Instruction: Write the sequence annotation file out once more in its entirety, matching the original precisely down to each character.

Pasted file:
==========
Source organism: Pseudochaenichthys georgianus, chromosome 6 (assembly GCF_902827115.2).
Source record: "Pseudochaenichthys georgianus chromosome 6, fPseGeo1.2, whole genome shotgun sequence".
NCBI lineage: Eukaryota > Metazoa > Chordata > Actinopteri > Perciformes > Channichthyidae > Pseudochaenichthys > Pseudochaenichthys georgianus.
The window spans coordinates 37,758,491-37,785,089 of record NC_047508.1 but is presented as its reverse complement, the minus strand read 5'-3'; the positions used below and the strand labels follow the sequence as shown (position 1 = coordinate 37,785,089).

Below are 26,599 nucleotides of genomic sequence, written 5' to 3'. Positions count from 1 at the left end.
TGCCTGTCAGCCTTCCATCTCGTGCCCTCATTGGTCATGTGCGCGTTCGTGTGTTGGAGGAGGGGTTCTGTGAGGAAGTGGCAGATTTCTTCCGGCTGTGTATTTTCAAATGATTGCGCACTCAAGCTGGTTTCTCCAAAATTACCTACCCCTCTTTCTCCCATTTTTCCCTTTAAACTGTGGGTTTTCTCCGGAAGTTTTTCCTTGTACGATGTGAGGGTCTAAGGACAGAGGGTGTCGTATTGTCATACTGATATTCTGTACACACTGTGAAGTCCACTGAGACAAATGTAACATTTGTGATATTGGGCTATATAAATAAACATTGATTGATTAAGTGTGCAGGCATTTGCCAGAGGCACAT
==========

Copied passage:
Source organism: Pseudochaenichthys georgianus, chromosome 6 (assembly GCF_902827115.2).
Source record: "Pseudochaenichthys georgianus chromosome 6, fPseGeo1.2, whole genome shotgun sequence".
NCBI lineage: Eukaryota > Metazoa > Chordata > Actinopteri > Perciformes > Channichthyidae > Pseudochaenichthys > Pseudochaenichthys georgianus.
The window spans coordinates 37,758,491-37,785,089 of record NC_047508.1 but is presented as its reverse complement, the minus strand read 5'-3'; the positions used below and the strand labels follow the sequence as shown (position 1 = coordinate 37,785,089).

Below are 26,599 nucleotides of genomic sequence, written 5' to 3'. Positions count from 1 at the left end.
TGCCTGTCAGCCTTCCATCTCGTGCCCTCATTGGTCATGTGCGCGTTCGTGTGTTGGAGGAGGGGTTCTGTGAGGAAGTGGCAGATTTCTTCCGGCTGTGTATTTTCAAATGATTGCGCACTCAAGCTGGTTTCTCCAAAATTACCTACCCCTCTTTCTCCCATTTTTCCCTTTAAACTGTGGGTTTTCTCCGGAAGTTTTTCCTTGTACGATGTGAGGGTCTAAGGACAGAGGGTGTCGTATTGTCATACTGATATTCTGTACACACTGTGAAGTCCACTGAGACAAATGTAACATTTGTGATATTGGGCTATATAAATAAACATTGATTGATTAAGTGTGCAGGCATTTGCCAGAGGCACAT